I don't think anyone used RGB backlight, at least I don't think I saw one. R G and B components comes from the filtered array of pixels, you are going to have that no matter what. But old LCD ( as in old) had more washed out colors so therefore have larger humps instead of spikes, so "better" CRI but are still limited by the CCT driving it.

For the very reason that you need very saturated primaries to produce a wide gamut it will not have a full spectrum once it comes out the front end so I doubt they would waste power to produce it. That is why Quantom dot exist to create very controlled spikes that fit together with the RGB filters. Or rather R G and B Quantum dot cells.

"Camera sees RGB so it might be fine" - Nah it's not fine.

HP, TVLogic and Sony all used RGB LED backlight for their high end products at some point. This is the backlight module with individual RGB LED modules, not RGB pixels in the panel!

Old LCD typically have CCFL backlight, it's even more spikey and discontinuous than LED.

Quantum dot produces even sharper RGB spikes so non of these are suitable as high quality lighting sources.

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On 10/25/2019 at 7:30 PM, androidlad said:

Old LCD typically have CCFL backlight, it's even more spikey and discontinuous than LED.

CFL had actually broader spectrum, but the spike was in green region.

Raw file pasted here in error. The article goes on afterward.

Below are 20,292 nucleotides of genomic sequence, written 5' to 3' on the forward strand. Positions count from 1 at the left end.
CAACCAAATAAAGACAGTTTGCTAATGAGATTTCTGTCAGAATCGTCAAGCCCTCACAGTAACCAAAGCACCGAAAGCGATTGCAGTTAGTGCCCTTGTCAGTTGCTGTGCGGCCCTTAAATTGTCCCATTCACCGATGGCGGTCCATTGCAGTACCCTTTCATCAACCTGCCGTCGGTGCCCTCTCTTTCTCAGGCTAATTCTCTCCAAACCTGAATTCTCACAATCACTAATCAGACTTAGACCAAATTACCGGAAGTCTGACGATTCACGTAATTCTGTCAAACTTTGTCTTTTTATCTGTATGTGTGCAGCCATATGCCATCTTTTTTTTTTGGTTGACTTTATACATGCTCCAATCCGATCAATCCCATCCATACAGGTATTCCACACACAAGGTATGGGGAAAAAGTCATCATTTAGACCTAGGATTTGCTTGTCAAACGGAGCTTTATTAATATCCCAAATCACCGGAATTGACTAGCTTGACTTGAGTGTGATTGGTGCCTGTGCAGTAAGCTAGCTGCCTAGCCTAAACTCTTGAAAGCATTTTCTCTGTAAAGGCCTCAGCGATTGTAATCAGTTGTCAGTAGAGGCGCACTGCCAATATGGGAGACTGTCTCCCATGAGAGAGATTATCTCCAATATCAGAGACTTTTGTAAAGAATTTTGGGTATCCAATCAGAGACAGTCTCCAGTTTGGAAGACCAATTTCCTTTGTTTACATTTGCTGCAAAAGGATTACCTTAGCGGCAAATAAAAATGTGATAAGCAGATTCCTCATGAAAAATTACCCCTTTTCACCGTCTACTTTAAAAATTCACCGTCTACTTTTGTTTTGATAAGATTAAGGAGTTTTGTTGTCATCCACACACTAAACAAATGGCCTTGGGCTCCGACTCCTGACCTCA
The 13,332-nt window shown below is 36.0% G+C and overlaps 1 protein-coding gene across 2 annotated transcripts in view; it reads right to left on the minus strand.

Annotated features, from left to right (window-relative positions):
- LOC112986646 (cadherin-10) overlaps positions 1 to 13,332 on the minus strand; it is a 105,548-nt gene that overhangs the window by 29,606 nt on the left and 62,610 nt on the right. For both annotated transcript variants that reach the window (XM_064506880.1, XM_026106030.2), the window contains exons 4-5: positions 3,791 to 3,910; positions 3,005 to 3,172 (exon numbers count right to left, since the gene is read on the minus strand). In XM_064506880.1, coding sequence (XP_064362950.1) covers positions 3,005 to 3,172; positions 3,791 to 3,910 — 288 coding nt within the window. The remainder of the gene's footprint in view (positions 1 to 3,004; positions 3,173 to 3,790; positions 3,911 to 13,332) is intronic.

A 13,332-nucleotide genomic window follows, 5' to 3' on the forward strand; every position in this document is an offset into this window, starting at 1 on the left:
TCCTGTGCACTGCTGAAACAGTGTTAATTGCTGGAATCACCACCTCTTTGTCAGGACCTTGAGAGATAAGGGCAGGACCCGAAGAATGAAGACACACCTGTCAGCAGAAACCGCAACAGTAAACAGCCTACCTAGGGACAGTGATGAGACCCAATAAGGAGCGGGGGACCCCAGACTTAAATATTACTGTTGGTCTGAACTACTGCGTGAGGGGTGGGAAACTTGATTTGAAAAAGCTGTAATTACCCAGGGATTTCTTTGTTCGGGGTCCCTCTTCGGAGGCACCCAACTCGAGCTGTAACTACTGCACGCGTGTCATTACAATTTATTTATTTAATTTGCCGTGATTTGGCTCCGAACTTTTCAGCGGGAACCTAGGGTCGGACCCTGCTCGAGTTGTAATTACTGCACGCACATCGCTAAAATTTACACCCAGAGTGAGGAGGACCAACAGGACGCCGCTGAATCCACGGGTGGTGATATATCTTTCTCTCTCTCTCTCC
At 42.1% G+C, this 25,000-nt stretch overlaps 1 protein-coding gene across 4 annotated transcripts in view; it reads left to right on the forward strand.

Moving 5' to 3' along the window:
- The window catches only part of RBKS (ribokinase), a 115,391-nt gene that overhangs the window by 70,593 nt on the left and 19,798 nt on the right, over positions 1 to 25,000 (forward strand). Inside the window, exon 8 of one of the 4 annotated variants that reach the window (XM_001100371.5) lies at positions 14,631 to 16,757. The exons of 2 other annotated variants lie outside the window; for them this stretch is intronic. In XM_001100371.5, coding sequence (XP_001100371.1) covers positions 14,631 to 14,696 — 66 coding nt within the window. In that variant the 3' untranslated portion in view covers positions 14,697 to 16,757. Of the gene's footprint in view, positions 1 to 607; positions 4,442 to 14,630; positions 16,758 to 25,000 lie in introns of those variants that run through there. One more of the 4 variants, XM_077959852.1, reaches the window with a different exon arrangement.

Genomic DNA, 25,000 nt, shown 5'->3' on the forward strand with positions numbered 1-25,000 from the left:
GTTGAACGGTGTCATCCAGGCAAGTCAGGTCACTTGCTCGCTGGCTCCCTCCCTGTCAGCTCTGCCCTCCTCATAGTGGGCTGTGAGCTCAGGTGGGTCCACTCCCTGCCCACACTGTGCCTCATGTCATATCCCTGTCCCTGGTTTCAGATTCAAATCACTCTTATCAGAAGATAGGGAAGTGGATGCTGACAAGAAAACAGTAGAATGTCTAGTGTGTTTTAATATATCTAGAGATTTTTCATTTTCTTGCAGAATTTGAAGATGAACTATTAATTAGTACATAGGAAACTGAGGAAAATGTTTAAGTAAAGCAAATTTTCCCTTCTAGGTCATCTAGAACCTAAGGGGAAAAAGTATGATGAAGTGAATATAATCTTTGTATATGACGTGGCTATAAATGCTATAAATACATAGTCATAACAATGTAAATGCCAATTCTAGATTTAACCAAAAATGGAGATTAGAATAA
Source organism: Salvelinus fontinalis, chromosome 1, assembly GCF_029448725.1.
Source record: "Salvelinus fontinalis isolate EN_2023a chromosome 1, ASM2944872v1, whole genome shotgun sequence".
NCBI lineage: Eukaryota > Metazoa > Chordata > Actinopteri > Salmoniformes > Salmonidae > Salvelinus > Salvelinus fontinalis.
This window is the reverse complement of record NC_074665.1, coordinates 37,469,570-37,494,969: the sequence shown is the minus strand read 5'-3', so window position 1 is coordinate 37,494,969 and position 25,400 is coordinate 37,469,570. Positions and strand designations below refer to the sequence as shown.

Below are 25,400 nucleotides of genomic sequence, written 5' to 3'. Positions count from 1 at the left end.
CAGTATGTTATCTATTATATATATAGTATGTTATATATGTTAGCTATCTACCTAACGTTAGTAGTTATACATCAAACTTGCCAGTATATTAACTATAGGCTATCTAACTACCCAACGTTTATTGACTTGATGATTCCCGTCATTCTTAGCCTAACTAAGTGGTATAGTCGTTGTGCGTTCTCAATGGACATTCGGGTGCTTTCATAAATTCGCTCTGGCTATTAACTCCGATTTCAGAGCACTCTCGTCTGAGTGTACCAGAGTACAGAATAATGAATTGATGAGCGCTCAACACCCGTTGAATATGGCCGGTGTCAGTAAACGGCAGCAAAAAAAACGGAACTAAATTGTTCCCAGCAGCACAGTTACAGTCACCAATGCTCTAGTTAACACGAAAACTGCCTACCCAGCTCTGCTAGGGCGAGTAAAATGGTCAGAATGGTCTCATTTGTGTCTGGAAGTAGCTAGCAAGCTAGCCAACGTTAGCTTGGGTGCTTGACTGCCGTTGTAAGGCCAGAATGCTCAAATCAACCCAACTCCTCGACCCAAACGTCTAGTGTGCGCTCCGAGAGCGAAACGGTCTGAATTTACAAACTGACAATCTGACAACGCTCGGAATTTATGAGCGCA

On 10/25/2019 at 7:30 PM, androidlad said:

Quantum dot produces even sharper RGB spikes so non of these are suitable as high quality lighting sources.

You see the filtered light, not the light of backlit itself.

What kye means is that if camera sensor doesn't see the gaps/low intensities in monitor white light spectrum, so it doesn't matter. What really matters is the regions it can see. And thats kind of right, our pixel sensitivity is also a combination of three relatively sharp spikes. 

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4 hours ago, Eric Calabros said:

CFL had actually broader spectrum, but the spike was in green region.

You see the filtered light, not the light of backlit itself.

What kye means is that if camera sensor doesn't see the gaps/low intensities in monitor white light spectrum, so it doesn't matter. What really matters is the regions it can see. And thats kind of right, our pixel sensitivity is also a combination of three relatively sharp spikes. 

BS.

In terms of colour spectrum, the LCD panel has no effect on the backlight, the panel is literally millions of tiny windows that open or close to modulate the backlight.

CFL produces some IR and UV, yes it's broader but they are not in the visible spectrum, and the spikes are all over its SPD.

CCFLspectrum.png

 

Because our eyes can interpolate colours in between sharp RGB spikes and camera sensor can't, that's a big problem and it does matter.

 

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3 hours ago, androidlad said:

In terms of colour spectrum, the LCD panel has no effect on the backlight, the panel is literally millions of tiny windows that open or close to modulate the backlight.

The panel is literally millions of Red Green and Blue windows.

 

3 hours ago, androidlad said:

Because our eyes can interpolate colours in between sharp RGB spikes and camera sensor can't, that's a big problem and it does matter.

A camera have Red Green and Blue filters in front if the pixels, sounds similar to anything?

I could add that some Tv do have white pixels to add brightness, like some projectors. Think some cameras have done this as well.